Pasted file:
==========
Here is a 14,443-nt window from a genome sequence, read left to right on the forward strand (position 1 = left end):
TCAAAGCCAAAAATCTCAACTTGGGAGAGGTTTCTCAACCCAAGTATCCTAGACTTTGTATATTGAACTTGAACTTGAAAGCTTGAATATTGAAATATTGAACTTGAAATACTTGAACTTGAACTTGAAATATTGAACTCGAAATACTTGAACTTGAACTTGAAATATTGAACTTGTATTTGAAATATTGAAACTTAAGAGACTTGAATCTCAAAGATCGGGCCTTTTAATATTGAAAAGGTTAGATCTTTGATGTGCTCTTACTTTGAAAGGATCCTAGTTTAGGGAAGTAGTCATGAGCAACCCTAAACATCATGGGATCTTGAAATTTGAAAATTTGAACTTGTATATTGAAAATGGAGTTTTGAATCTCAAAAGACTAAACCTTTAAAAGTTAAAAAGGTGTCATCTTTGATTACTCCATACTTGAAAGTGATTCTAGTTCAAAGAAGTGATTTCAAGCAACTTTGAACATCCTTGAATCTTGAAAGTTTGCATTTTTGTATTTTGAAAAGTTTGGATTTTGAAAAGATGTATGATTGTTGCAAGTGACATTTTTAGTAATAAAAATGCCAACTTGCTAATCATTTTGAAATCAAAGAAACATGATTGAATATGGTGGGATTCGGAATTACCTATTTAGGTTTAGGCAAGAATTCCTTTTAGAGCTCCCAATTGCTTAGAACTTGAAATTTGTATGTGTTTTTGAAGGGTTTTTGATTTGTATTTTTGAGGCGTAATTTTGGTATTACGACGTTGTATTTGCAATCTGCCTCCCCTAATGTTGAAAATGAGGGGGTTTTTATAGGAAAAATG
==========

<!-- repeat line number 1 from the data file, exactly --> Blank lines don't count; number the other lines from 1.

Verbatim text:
Here is a 14,443-nt window from a genome sequence, read left to right on the forward strand (position 1 = left end):